I actually find it more troubling, the idea that Hearts are continually letting talent slip through their fingers, than failing to find it in the first place...That implies that the scouts are doing great and so are the junior coaches but the senior youth coaches are crap!

It's a judgement call at the end of the day. They had Henderson coming behind and thought he was the better prospect. To a certain extent with youths it's always jam tomorrow. This one's not quite there, but look who's coming along next. I'll get stick, but I always say it's a conveyor belt of failure, which occasionally stops and some one makes it.

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Spellczech
3 minutes ago, buzzbomb said:

It's a judgement call at the end of the day. They had Henderson coming behind and thought he was the better prospect. To a certain extent with youths it's always jam tomorrow. This one's not quite there, but look who's coming along next. I'll get stick, but I always say it's a conveyor belt of failure, which occasionally stops and some one makes it.

I expect you are bang on the money with that metaphor.  It just seems disjointed the imbalance between age groups and first team. That it can go from a situation where coaches have no pressure to win, to create young players than can be pitched into a situation which is high pressure on the Head Coach...For all the plaudits the club have received for introducing youngsters, I bet other clubs are sitting there saying "Glad we don't have to chuck youngsters in, in such a sink of swim style as Hearts have had to..."

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buzzbomb
Just now, Spellczech said:

I expect you are bang on the money with that metaphor.  It just seems disjointed the imbalance between age groups and first team. That it can go from a situation where coaches have no pressure to win, to create young players than can be pitched into a situation which is high pressure on the Head Coach...For all the plaudits the club have received for introducing youngsters, I bet other clubs are sitting there saying "Glad we don't have to chuck youngsters in, in such a sink of swim style as Hearts have had to..."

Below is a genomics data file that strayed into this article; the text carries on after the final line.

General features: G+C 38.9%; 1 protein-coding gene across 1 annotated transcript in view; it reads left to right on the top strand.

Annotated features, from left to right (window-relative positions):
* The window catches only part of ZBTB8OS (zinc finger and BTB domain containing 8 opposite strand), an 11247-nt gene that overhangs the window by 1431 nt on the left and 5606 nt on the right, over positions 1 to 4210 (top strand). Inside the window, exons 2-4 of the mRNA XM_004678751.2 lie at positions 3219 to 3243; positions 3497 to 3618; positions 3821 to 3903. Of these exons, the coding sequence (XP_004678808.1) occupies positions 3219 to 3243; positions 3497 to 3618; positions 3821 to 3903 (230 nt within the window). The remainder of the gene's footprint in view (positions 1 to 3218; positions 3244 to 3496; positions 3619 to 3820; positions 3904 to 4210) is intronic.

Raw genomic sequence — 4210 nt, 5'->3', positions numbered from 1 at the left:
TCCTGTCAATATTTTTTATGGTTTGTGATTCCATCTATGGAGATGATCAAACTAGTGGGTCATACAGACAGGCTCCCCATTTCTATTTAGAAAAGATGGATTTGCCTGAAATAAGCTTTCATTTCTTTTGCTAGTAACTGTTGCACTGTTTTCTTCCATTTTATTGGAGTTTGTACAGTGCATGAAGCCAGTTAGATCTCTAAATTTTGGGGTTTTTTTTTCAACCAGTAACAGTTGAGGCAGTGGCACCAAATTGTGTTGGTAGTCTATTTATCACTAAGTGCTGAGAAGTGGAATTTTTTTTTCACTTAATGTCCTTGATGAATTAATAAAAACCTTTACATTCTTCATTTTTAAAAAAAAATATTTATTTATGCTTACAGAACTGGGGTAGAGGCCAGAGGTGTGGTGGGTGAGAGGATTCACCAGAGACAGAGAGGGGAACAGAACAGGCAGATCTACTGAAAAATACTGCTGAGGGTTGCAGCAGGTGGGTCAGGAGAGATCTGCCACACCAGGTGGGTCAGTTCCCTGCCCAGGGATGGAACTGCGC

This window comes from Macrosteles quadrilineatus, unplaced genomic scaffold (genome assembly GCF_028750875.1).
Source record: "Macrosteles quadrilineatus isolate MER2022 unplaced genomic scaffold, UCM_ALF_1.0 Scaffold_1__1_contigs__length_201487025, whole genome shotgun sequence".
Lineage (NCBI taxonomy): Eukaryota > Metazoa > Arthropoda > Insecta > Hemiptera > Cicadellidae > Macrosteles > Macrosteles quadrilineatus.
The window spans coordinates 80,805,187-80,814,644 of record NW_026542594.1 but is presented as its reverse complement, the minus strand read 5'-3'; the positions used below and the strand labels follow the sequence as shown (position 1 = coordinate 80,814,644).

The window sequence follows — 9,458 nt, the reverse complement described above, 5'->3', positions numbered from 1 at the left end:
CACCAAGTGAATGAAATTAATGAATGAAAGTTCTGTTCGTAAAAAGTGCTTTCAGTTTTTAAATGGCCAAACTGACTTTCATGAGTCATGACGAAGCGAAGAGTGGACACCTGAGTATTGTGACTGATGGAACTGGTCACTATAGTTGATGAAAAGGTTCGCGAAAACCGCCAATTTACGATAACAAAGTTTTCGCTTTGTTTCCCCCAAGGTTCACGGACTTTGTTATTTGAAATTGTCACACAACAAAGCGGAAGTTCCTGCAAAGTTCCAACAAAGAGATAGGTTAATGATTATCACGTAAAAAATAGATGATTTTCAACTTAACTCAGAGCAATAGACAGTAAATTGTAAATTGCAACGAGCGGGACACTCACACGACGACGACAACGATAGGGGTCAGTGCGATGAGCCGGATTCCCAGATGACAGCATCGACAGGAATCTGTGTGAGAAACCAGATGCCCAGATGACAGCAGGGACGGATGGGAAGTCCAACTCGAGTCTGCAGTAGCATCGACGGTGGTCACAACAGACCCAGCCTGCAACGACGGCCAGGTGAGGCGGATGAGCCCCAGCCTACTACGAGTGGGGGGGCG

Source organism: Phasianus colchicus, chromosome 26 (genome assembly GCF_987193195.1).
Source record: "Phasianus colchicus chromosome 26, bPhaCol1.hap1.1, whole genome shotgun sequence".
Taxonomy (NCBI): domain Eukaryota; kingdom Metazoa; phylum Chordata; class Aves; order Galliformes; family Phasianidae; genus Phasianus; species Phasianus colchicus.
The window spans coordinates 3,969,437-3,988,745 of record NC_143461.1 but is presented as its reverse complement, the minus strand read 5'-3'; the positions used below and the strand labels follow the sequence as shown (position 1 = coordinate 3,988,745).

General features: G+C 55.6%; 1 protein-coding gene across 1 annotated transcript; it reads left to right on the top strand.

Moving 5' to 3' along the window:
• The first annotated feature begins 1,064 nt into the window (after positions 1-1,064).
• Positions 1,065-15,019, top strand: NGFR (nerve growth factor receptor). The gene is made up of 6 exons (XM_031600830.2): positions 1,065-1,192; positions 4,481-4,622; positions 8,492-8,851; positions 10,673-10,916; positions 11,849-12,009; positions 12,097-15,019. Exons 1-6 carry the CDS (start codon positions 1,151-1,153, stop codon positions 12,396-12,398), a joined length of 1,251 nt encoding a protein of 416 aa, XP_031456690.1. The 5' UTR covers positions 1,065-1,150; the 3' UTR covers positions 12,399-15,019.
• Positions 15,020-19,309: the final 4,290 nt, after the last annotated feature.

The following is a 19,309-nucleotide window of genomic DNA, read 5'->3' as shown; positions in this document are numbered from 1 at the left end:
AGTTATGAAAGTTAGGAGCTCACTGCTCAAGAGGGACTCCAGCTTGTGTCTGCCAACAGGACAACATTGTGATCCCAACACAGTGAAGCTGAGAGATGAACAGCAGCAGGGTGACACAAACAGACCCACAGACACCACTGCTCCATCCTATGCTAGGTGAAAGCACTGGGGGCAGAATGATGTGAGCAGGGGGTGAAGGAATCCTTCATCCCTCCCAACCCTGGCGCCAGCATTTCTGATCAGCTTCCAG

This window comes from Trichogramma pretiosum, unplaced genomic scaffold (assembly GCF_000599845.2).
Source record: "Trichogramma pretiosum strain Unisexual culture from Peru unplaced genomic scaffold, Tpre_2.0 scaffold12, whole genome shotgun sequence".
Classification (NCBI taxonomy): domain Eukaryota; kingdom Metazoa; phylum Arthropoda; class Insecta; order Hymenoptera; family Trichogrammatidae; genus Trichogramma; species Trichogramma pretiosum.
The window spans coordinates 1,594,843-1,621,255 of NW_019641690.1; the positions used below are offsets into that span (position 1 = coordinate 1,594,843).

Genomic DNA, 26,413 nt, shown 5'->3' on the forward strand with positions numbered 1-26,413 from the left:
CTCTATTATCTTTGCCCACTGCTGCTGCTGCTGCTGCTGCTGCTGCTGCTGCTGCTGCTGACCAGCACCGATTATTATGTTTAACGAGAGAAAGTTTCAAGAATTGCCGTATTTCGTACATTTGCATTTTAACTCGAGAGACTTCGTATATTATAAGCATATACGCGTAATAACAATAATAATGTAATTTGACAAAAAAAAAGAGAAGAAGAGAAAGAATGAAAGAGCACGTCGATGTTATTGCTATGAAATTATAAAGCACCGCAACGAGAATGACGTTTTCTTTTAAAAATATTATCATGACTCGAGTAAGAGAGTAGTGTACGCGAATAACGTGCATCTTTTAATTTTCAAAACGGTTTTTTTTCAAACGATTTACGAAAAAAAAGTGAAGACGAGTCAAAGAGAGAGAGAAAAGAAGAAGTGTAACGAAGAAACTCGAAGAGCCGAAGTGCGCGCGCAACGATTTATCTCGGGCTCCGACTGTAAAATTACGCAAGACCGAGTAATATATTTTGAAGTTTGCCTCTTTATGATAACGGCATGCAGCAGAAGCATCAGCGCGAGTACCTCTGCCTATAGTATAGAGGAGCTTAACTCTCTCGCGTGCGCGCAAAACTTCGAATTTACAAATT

A first team coach really has to love a youth player for that player to make it or there has to be a clear club policy that come what may youths are being played, because outwith a very few exceptions youth players will make lots of mistakes and as you say, that puts pressure on coaches. Callum Paterson has been our most successful of late, but if management had listened to a large number of fans they'd have had him out the team. But, he was clearly liked by the management and so, got and took his opportunity.

 

In my opinion as regards academy football, it's generally technique oriented and based on possession etc. I think part of the problem with that is that it doesn't prepare the kids for the reality of first team football in scotland, which is largely based on winning second balls, headers, tackling. So, you go from passing the ball on the deck to suddenly having to win a header, win a tackle, the ball going down the channel at the first sign of pressure, things you've never had to do. So, technique suddenly isn't as important as aggression and dig. That is one aspect where I think hibs are better at academy level. Their kids seem to be more aggressive and have more dig, which in the long run may be better suited to Scottish football.

 

The sooner kids are out of the academy bubble and playing men's football the better as far as I'm concerned.